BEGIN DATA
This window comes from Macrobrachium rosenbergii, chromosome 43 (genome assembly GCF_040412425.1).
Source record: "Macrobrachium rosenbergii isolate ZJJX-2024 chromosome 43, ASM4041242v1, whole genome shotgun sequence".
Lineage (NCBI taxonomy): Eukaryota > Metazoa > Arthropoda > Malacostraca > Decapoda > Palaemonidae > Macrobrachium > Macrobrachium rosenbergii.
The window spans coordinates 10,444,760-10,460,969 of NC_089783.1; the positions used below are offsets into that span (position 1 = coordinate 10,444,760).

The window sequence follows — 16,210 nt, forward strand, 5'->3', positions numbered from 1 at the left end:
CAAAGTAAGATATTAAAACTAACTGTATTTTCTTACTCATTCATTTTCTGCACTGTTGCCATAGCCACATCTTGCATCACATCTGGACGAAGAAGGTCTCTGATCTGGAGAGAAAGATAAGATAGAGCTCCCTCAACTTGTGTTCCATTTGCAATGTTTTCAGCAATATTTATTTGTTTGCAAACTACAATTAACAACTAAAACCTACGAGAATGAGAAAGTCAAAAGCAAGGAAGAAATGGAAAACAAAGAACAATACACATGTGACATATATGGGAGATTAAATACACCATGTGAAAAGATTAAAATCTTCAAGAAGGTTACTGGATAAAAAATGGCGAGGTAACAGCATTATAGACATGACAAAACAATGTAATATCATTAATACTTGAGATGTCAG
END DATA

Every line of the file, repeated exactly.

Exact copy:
This window comes from Macrobrachium rosenbergii, chromosome 43 (genome assembly GCF_040412425.1).
Source record: "Macrobrachium rosenbergii isolate ZJJX-2024 chromosome 43, ASM4041242v1, whole genome shotgun sequence".
Lineage (NCBI taxonomy): Eukaryota > Metazoa > Arthropoda > Malacostraca > Decapoda > Palaemonidae > Macrobrachium > Macrobrachium rosenbergii.
The window spans coordinates 10,444,760-10,460,969 of NC_089783.1; the positions used below are offsets into that span (position 1 = coordinate 10,444,760).

The window sequence follows — 16,210 nt, forward strand, 5'->3', positions numbered from 1 at the left end:
CAAAGTAAGATATTAAAACTAACTGTATTTTCTTACTCATTCATTTTCTGCACTGTTGCCATAGCCACATCTTGCATCACATCTGGACGAAGAAGGTCTCTGATCTGGAGAGAAAGATAAGATAGAGCTCCCTCAACTTGTGTTCCATTTGCAATGTTTTCAGCAATATTTATTTGTTTGCAAACTACAATTAACAACTAAAACCTACGAGAATGAGAAAGTCAAAAGCAAGGAAGAAATGGAAAACAAAGAACAATACACATGTGACATATATGGGAGATTAAATACACCATGTGAAAAGATTAAAATCTTCAAGAAGGTTACTGGATAAAAAATGGCGAGGTAACAGCATTATAGACATGACAAAACAATGTAATATCATTAATACTTGAGATGTCAG